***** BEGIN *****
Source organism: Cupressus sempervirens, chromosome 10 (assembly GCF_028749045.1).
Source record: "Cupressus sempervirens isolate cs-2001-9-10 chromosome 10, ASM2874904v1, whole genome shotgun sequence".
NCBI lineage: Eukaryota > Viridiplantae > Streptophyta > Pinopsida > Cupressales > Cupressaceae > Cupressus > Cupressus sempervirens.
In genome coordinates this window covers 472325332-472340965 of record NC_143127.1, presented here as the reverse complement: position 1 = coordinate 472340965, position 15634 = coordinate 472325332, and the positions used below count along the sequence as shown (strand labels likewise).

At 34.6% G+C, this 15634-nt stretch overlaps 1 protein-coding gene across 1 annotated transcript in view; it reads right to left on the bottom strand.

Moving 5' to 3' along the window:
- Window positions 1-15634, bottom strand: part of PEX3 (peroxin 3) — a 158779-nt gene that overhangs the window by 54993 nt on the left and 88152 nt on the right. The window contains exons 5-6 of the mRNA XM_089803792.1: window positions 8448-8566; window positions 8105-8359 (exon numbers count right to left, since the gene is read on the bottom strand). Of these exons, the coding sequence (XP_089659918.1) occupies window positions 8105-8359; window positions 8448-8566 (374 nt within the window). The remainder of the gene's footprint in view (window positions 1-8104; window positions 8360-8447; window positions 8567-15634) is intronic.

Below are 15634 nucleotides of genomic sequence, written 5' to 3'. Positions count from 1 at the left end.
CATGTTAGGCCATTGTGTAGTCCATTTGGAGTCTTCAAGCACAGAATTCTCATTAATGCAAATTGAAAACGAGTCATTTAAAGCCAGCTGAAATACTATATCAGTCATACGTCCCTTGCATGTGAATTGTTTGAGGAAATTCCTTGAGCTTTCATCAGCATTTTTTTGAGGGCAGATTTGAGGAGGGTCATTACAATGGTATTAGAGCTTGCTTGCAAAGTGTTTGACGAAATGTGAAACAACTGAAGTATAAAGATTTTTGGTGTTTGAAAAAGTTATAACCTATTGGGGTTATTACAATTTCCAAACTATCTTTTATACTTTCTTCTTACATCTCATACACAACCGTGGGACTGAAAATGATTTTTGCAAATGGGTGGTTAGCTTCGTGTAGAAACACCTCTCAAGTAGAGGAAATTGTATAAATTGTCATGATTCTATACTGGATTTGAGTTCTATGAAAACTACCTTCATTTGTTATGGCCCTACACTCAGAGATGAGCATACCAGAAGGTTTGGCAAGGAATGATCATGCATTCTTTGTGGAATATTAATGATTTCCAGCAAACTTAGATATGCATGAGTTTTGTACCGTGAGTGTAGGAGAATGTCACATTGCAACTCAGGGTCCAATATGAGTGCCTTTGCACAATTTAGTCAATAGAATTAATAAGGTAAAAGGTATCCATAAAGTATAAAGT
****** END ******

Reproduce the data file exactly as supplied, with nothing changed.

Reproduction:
Source organism: Cupressus sempervirens, chromosome 10 (assembly GCF_028749045.1).
Source record: "Cupressus sempervirens isolate cs-2001-9-10 chromosome 10, ASM2874904v1, whole genome shotgun sequence".
NCBI lineage: Eukaryota > Viridiplantae > Streptophyta > Pinopsida > Cupressales > Cupressaceae > Cupressus > Cupressus sempervirens.
In genome coordinates this window covers 472325332-472340965 of record NC_143127.1, presented here as the reverse complement: position 1 = coordinate 472340965, position 15634 = coordinate 472325332, and the positions used below count along the sequence as shown (strand labels likewise).

At 34.6% G+C, this 15634-nt stretch overlaps 1 protein-coding gene across 1 annotated transcript in view; it reads right to left on the bottom strand.

Moving 5' to 3' along the window:
- Window positions 1-15634, bottom strand: part of PEX3 (peroxin 3) — a 158779-nt gene that overhangs the window by 54993 nt on the left and 88152 nt on the right. The window contains exons 5-6 of the mRNA XM_089803792.1: window positions 8448-8566; window positions 8105-8359 (exon numbers count right to left, since the gene is read on the bottom strand). Of these exons, the coding sequence (XP_089659918.1) occupies window positions 8105-8359; window positions 8448-8566 (374 nt within the window). The remainder of the gene's footprint in view (window positions 1-8104; window positions 8360-8447; window positions 8567-15634) is intronic.

Below are 15634 nucleotides of genomic sequence, written 5' to 3'. Positions count from 1 at the left end.
CATGTTAGGCCATTGTGTAGTCCATTTGGAGTCTTCAAGCACAGAATTCTCATTAATGCAAATTGAAAACGAGTCATTTAAAGCCAGCTGAAATACTATATCAGTCATACGTCCCTTGCATGTGAATTGTTTGAGGAAATTCCTTGAGCTTTCATCAGCATTTTTTTGAGGGCAGATTTGAGGAGGGTCATTACAATGGTATTAGAGCTTGCTTGCAAAGTGTTTGACGAAATGTGAAACAACTGAAGTATAAAGATTTTTGGTGTTTGAAAAAGTTATAACCTATTGGGGTTATTACAATTTCCAAACTATCTTTTATACTTTCTTCTTACATCTCATACACAACCGTGGGACTGAAAATGATTTTTGCAAATGGGTGGTTAGCTTCGTGTAGAAACACCTCTCAAGTAGAGGAAATTGTATAAATTGTCATGATTCTATACTGGATTTGAGTTCTATGAAAACTACCTTCATTTGTTATGGCCCTACACTCAGAGATGAGCATACCAGAAGGTTTGGCAAGGAATGATCATGCATTCTTTGTGGAATATTAATGATTTCCAGCAAACTTAGATATGCATGAGTTTTGTACCGTGAGTGTAGGAGAATGTCACATTGCAACTCAGGGTCCAATATGAGTGCCTTTGCACAATTTAGTCAATAGAATTAATAAGGTAAAAGGTATCCATAAAGTATAAAGT